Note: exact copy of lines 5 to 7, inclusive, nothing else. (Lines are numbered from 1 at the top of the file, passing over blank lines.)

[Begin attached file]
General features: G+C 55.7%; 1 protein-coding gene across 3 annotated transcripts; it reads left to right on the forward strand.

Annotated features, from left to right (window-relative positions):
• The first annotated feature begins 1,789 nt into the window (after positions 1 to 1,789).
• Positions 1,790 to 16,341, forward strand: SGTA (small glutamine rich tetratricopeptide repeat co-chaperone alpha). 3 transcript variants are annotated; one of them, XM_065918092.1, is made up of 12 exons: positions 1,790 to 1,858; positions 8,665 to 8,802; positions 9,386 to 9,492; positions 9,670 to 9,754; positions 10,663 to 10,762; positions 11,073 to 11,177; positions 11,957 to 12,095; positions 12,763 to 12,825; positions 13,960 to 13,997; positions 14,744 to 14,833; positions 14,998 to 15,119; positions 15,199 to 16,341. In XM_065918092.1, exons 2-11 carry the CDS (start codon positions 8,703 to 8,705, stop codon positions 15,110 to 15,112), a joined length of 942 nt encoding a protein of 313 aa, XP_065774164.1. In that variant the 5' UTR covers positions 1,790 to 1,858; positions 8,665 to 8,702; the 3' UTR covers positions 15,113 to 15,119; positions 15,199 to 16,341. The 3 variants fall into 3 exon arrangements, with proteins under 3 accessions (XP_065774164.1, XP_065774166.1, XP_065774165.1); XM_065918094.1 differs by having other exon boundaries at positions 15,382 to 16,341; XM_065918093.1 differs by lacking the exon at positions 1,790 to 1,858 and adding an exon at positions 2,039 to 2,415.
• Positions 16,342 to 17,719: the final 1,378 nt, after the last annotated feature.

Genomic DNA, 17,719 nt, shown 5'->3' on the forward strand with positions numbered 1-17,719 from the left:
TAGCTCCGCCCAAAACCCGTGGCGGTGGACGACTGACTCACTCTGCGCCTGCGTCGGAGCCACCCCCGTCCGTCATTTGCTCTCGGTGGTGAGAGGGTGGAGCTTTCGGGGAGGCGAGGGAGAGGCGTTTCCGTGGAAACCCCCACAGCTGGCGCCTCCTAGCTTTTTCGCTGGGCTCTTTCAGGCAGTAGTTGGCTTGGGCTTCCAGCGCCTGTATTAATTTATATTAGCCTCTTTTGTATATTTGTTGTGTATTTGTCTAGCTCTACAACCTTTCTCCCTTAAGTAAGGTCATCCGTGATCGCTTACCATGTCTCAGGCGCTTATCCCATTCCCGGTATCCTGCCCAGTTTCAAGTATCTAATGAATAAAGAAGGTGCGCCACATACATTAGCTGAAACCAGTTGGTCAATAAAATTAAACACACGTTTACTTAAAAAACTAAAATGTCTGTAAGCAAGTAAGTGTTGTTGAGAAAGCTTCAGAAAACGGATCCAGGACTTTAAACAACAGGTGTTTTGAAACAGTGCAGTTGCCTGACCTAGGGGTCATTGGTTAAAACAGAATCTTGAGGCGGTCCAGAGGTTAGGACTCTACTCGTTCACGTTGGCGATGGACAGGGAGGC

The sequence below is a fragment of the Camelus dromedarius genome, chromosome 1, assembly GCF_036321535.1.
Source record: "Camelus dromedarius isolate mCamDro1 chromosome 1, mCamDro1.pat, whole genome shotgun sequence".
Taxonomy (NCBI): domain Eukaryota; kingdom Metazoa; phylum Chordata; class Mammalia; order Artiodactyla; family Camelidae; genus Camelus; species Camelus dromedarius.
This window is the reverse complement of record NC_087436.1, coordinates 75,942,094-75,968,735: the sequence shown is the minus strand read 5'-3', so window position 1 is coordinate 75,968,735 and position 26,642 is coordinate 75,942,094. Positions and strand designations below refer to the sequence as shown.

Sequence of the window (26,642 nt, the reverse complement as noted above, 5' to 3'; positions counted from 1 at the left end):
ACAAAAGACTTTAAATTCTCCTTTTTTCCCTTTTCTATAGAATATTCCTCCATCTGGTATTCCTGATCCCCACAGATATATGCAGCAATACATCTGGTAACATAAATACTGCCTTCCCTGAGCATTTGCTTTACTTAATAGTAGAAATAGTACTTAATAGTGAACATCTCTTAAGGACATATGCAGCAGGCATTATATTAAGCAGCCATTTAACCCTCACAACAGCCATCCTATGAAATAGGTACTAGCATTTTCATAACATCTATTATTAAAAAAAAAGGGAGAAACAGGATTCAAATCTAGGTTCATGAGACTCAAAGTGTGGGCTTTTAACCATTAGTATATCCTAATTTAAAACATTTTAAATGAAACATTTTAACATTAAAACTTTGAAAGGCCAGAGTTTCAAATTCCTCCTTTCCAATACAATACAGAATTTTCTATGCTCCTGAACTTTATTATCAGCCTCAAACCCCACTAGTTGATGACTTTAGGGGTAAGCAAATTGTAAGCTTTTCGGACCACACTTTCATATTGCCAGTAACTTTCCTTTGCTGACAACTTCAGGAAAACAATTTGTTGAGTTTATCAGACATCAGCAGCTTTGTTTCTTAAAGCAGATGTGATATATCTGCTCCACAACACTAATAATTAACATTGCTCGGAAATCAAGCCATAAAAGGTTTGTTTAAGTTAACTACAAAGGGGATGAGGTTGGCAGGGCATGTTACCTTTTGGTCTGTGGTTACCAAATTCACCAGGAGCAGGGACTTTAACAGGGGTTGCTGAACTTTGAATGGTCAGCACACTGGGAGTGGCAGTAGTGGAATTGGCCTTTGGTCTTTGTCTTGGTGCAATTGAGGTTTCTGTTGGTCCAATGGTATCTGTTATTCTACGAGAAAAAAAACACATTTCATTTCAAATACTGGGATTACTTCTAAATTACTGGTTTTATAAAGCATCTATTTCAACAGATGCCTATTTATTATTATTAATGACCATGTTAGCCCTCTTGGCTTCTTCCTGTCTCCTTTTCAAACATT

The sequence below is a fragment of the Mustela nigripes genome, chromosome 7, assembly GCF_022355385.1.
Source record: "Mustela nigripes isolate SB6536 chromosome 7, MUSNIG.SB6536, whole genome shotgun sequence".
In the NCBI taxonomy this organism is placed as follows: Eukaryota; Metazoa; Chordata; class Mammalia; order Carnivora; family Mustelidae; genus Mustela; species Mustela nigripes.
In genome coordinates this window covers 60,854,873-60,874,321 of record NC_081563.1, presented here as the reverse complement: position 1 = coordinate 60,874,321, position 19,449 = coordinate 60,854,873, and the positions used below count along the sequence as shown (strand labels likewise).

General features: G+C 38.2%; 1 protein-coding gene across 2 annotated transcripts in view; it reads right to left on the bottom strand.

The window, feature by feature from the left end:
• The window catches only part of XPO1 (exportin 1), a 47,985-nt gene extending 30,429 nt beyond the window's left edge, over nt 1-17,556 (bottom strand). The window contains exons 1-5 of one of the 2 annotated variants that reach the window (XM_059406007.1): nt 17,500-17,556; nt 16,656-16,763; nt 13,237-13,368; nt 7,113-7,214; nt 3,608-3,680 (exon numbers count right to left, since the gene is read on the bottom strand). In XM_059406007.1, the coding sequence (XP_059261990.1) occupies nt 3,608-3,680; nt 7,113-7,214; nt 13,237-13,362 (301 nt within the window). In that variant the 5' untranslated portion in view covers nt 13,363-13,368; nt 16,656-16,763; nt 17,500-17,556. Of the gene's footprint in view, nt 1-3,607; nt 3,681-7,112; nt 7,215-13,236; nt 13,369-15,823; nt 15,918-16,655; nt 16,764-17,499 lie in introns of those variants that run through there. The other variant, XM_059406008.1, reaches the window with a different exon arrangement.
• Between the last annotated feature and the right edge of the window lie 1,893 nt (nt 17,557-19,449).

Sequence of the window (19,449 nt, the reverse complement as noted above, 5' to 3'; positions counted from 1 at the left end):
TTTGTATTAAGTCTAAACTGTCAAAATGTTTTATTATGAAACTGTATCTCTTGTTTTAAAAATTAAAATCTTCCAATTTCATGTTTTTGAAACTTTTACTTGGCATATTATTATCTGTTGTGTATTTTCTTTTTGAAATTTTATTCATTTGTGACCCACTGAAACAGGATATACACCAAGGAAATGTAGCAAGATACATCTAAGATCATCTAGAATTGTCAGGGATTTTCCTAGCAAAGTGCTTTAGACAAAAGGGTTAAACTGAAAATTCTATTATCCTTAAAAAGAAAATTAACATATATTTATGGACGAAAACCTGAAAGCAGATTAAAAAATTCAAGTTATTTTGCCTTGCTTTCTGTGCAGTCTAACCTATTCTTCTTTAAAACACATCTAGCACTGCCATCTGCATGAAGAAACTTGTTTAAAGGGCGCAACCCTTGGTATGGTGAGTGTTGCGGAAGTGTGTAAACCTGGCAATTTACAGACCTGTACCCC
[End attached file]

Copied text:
• Positions 16,342 to 17,719: the final 1,378 nt, after the last annotated feature.

Genomic DNA, 17,719 nt, shown 5'->3' on the forward strand with positions numbered 1-17,719 from the left:
TAGCTCCGCCCAAAACCCGTGGCGGTGGACGACTGACTCACTCTGCGCCTGCGTCGGAGCCACCCCCGTCCGTCATTTGCTCTCGGTGGTGAGAGGGTGGAGCTTTCGGGGAGGCGAGGGAGAGGCGTTTCCGTGGAAACCCCCACAGCTGGCGCCTCCTAGCTTTTTCGCTGGGCTCTTTCAGGCAGTAGTTGGCTTGGGCTTCCAGCGCCTGTATTAATTTATATTAGCCTCTTTTGTATATTTGTTGTGTATTTGTCTAGCTCTACAACCTTTCTCCCTTAAGTAAGGTCATCCGTGATCGCTTACCATGTCTCAGGCGCTTATCCCATTCCCGGTATCCTGCCCAGTTTCAAGTATCTAATGAATAAAGAAGGTGCGCCACATACATTAGCTGAAACCAGTTGGTCAATAAAATTAAACACACGTTTACTTAAAAAACTAAAATGTCTGTAAGCAAGTAAGTGTTGTTGAGAAAGCTTCAGAAAACGGATCCAGGACTTTAAACAACAGGTGTTTTGAAACAGTGCAGTTGCCTGACCTAGGGGTCATTGGTTAAAACAGAATCTTGAGGCGGTCCAGAGGTTAGGACTCTACTCGTTCACGTTGGCGATGGACAGGGAGGC